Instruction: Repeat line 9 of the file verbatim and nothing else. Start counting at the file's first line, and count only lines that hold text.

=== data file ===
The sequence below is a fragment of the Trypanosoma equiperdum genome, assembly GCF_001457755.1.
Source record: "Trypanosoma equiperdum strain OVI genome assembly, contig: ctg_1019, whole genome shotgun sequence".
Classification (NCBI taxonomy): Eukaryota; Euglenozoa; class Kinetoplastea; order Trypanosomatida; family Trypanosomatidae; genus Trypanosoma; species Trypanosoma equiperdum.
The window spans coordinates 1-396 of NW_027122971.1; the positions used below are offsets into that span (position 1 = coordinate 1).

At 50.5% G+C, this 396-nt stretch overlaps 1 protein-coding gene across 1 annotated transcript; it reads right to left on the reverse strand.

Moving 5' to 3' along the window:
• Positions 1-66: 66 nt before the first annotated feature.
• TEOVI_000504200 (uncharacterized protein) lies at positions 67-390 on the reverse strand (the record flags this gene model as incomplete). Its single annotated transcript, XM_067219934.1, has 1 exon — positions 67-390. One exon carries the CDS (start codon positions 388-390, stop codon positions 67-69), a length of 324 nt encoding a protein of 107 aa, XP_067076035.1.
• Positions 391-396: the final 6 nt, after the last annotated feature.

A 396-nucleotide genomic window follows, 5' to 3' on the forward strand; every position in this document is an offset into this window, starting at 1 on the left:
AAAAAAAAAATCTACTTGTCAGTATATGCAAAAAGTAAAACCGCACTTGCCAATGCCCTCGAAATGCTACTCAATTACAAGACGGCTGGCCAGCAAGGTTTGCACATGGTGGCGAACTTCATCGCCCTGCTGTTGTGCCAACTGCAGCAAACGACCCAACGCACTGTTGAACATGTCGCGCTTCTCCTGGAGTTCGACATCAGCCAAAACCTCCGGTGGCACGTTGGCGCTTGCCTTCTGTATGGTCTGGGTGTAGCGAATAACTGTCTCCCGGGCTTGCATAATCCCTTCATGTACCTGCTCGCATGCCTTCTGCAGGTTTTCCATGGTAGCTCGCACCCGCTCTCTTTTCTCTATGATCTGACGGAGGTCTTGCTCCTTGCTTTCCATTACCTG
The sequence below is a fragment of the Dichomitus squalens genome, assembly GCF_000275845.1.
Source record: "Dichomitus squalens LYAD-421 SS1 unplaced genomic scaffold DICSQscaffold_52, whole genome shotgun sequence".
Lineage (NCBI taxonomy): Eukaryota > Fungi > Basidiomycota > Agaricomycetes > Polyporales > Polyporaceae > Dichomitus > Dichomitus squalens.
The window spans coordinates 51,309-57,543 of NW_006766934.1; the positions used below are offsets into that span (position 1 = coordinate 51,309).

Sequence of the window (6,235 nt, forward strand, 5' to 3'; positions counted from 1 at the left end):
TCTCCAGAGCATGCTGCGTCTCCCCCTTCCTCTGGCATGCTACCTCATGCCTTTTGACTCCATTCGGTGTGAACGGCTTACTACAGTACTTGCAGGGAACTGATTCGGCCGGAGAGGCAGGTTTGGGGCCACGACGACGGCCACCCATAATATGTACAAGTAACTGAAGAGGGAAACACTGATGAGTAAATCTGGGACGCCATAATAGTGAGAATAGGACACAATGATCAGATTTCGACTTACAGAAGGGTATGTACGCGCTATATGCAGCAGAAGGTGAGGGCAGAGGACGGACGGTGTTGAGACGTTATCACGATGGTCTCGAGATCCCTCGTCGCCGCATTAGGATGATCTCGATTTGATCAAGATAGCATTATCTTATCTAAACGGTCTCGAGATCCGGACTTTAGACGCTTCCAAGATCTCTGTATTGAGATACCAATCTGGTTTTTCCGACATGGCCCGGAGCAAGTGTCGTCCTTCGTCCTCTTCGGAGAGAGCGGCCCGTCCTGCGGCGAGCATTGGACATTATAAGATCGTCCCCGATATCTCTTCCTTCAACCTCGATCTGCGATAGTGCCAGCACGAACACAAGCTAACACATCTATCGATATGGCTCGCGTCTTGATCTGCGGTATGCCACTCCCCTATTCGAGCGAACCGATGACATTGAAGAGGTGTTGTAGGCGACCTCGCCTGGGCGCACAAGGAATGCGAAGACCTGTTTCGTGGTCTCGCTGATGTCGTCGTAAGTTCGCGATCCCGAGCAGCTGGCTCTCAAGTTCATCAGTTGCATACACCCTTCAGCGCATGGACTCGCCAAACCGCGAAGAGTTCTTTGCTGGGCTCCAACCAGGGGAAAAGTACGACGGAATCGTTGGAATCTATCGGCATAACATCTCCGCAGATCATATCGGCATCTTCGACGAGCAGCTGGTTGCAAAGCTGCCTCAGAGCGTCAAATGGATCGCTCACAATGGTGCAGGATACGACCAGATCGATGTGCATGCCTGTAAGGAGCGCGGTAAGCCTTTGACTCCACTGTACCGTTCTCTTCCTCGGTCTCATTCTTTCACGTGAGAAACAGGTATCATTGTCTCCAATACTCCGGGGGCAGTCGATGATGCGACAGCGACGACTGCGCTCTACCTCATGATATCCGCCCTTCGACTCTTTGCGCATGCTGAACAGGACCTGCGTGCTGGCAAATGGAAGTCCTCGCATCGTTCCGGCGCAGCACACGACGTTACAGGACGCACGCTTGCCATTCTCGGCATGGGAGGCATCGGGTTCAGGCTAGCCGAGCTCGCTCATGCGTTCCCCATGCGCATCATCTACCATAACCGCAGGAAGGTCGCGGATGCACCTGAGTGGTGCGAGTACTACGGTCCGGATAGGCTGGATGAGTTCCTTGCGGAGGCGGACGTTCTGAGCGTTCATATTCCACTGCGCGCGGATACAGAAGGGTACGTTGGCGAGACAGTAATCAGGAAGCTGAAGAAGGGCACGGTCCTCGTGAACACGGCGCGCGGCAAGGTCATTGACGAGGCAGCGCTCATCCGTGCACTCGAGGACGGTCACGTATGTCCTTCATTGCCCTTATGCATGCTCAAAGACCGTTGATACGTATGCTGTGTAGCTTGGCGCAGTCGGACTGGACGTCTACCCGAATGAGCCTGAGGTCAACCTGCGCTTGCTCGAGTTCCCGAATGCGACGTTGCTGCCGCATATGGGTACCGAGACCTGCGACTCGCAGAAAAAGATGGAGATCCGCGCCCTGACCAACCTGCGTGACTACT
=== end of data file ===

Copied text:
• Positions 391-396: the final 6 nt, after the last annotated feature.